A Survey plan is a document that measures the boundary of a parcel of land to give an accurate measurement and description of that land. The people that handle survey issues are Surveyors and they are regulated by the office of the Surveyor general in Lagos as it relates to survey issues in Lagos. A survey plan must contain the following information:
- The name of the owner of the land surveyed
- The Address or description of the land surveyed
- The size of the land surveyed
- The drawn out portion of the land survey and mapped out on the survey plan document
- The beacon numbers
- The surveyor who drew up the survey plan and the date it was drawn up
- A stamp showing the land is either free from Government acquisition or not
Land Use Decree on the 28th of March, 1978 that vested all lands in every state of the Federation under the control of the State Governors. The Land Use Act coupled with other laws made it possible for the Governor who was now the owner of all lands in the state to actually have the power to Acquire more lands compulsorily for its own public purpose to provide amenities for the greater good of the citizens.
Fortunately, the government recognizes that indigenes of different sections of the country have a right to existence . . . a right to the land of their birth. Hence, it is customary for the state government to cede a portion of land to the original owners (natives) of each area.
An Excision means basically taking apart from a whole and that part that has been excised will be recorded and documented in the official government gazette of that state. In other words, not having an excision means the land could be seized by the Government anytime without compensating you even if you bought it “Legitimately” from the Baale or the Original dwellers on the land.
A Gazette is an Official record book where all special government details are spelled out, detailed, and recorded
A gazette will show the communities or villages that have been granted excision and the number of acres or hectares of land that the government has given to them. It is within those excised acres or hectares that the traditional family is entitled to sell its lands to the public and not anything outside those hectares of land given or excised to them.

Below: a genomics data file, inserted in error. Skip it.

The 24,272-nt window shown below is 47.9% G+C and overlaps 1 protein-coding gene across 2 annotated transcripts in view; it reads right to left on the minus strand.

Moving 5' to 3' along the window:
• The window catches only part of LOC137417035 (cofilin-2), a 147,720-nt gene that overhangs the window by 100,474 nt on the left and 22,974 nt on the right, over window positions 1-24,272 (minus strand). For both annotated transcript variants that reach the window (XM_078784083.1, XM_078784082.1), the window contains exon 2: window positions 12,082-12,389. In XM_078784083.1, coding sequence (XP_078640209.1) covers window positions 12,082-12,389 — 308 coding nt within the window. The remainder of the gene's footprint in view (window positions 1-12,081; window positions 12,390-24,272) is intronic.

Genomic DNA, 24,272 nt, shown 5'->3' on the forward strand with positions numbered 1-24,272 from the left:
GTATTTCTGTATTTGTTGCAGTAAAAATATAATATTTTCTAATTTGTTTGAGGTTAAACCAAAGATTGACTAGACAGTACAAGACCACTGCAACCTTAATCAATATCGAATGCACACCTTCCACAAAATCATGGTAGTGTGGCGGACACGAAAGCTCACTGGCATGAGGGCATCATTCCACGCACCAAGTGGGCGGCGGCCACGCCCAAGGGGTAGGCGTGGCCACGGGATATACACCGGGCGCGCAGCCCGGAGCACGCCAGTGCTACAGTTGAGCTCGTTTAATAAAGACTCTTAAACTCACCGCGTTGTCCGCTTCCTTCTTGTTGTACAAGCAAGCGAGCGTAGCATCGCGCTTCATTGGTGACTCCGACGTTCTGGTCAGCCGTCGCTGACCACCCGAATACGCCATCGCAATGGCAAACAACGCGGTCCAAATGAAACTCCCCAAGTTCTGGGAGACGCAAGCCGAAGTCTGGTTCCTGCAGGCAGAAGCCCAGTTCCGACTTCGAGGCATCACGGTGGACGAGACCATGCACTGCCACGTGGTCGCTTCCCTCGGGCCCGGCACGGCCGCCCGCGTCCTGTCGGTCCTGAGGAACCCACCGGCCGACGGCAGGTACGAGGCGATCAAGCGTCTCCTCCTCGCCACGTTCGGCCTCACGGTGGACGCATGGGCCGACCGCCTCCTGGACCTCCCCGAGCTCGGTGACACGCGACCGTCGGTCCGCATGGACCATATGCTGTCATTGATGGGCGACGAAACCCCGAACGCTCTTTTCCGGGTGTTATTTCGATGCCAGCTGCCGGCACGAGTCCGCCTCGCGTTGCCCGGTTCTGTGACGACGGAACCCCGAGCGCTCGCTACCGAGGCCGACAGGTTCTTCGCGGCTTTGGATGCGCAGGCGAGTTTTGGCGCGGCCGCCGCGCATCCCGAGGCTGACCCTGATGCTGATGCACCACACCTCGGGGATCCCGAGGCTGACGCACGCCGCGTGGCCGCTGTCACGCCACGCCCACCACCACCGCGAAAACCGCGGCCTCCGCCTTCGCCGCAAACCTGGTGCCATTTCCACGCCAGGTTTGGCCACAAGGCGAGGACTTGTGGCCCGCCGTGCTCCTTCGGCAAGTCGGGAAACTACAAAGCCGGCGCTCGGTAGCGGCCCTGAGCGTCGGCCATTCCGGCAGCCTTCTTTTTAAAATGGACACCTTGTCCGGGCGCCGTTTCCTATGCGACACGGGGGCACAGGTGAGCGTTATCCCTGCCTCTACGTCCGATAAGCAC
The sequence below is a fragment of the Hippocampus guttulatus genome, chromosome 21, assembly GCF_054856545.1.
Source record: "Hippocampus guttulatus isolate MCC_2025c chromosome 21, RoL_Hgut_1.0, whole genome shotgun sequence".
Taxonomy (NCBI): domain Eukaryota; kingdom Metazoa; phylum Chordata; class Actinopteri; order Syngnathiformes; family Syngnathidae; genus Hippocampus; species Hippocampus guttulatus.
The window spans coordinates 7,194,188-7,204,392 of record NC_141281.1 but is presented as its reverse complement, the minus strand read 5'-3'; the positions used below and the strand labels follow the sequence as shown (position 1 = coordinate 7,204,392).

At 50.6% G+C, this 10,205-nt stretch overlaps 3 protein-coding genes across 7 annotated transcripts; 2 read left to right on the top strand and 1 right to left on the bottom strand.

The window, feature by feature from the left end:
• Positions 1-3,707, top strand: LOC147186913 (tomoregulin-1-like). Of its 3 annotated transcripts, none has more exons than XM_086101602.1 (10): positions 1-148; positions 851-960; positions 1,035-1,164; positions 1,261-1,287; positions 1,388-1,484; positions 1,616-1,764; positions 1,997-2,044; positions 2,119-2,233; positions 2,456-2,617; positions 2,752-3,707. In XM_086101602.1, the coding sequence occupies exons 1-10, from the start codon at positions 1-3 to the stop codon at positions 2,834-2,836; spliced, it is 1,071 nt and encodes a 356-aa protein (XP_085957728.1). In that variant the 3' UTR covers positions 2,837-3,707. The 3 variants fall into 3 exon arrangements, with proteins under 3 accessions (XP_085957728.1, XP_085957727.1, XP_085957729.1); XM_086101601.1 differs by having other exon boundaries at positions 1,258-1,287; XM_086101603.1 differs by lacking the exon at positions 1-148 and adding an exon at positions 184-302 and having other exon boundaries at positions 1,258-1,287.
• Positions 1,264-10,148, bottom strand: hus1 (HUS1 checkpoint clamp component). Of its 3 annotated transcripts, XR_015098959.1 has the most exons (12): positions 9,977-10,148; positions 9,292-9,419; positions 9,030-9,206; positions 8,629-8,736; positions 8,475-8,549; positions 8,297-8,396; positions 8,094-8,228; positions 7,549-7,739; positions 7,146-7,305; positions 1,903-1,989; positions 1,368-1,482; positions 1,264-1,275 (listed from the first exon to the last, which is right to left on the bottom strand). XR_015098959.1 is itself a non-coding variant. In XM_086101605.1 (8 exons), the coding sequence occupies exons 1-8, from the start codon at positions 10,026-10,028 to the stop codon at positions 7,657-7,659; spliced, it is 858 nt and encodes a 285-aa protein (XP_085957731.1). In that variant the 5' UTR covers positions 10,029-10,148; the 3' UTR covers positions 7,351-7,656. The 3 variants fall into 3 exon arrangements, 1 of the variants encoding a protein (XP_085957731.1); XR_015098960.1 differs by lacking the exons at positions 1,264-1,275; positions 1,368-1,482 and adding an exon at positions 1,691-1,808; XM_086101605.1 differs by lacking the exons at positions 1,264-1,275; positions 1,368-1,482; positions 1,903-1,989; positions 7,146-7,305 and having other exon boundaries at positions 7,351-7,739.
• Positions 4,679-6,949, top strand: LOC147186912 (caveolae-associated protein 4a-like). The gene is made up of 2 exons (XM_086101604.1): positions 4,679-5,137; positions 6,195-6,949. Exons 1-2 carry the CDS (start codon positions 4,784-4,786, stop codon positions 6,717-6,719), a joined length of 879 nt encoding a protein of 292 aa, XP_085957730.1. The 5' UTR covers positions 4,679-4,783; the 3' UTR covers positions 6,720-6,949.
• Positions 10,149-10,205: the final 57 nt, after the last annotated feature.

A Gazette is a very powerful instrument the community owns and can replace a Certificate of Occupancy to grant title to the Villagers. A community owning a gazette can only sell Matters to an individual within those lands that have been excised to them and the community or family head of that land has the right to sign your documents for you if you purchase lands within those excised acres or hectares of land.
If the government based on some reasons best known to them decides to revoke or acquire your land, you will be entitled to compensation as long as it’s within the Excised lands given to that community land to buy.
The best way to know whether the land is under acquisition or has an excision that has been covered by a Gazette is to get a surveyor to chart the site and take it to the surveyor general’s office to do land information to confirm whether it falls within the gazette and spell out which particular location it can be found.
DEED OF ASSIGNMENT
A Deed of Assignment is an Agreement between the Seller of a Land or Property and a Buyer of that Land or property showing evidence that the Seller has transferred all his rights, his title, his interest, and ownership of that land to that the Seller that has just bought the land.
The Deed of Assignment has been exchanged between both parties, it has to be recorded in the land registry to show legal proof that the land has exchanged hands and the public should be aware of the transaction. Such recorded Deed of Assignment come in the form of either a Governor’s Consent or Registered Conveyance.
CERTIFICATE OF OCCUPANCY
A Certificate of Occupancy (C of O) issued by the Lagos State Government officially leases Lagos land to you, the applicant, for 99 yrs. As already indicated above, all lands belong to the Government.
A-C of O however is the officially recognized Document for demonstrating the Right to a Land.
What happens after 99 years? That question is still the subject of debate among experts. Most have adopted a wait-and-see attitude. Others postulate that as the new owner of the land, you the buyer can renew the certificate of occupancy when it expires. That makes sense, but for now, is largely a case of “We shall.